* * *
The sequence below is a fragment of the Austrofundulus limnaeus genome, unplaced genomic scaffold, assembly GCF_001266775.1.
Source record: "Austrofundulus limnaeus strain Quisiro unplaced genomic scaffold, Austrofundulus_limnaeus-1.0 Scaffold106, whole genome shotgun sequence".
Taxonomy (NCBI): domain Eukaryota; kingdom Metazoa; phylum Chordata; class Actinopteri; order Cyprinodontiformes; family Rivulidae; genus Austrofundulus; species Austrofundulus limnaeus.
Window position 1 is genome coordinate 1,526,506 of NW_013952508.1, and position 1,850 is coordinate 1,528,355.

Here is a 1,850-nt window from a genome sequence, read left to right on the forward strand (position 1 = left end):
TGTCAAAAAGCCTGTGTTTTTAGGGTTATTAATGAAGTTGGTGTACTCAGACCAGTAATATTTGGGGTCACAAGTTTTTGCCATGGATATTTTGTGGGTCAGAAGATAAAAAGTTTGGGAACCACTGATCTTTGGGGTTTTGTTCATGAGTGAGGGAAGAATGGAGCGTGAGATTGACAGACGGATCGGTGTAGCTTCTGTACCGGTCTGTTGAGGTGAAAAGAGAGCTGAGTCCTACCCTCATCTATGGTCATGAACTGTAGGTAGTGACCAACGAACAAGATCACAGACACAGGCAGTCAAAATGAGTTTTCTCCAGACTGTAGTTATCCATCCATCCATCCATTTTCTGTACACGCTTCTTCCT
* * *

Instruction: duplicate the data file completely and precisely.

The sequence below is a fragment of the Austrofundulus limnaeus genome, unplaced genomic scaffold, assembly GCF_001266775.1.
Source record: "Austrofundulus limnaeus strain Quisiro unplaced genomic scaffold, Austrofundulus_limnaeus-1.0 Scaffold106, whole genome shotgun sequence".
Taxonomy (NCBI): domain Eukaryota; kingdom Metazoa; phylum Chordata; class Actinopteri; order Cyprinodontiformes; family Rivulidae; genus Austrofundulus; species Austrofundulus limnaeus.
Window position 1 is genome coordinate 1,526,506 of NW_013952508.1, and position 1,850 is coordinate 1,528,355.

Here is a 1,850-nt window from a genome sequence, read left to right on the forward strand (position 1 = left end):
TGTCAAAAAGCCTGTGTTTTTAGGGTTATTAATGAAGTTGGTGTACTCAGACCAGTAATATTTGGGGTCACAAGTTTTTGCCATGGATATTTTGTGGGTCAGAAGATAAAAAGTTTGGGAACCACTGATCTTTGGGGTTTTGTTCATGAGTGAGGGAAGAATGGAGCGTGAGATTGACAGACGGATCGGTGTAGCTTCTGTACCGGTCTGTTGAGGTGAAAAGAGAGCTGAGTCCTACCCTCATCTATGGTCATGAACTGTAGGTAGTGACCAACGAACAAGATCACAGACACAGGCAGTCAAAATGAGTTTTCTCCAGACTGTAGTTATCCATCCATCCATCCATTTTCTGTACACGCTTCTTCCT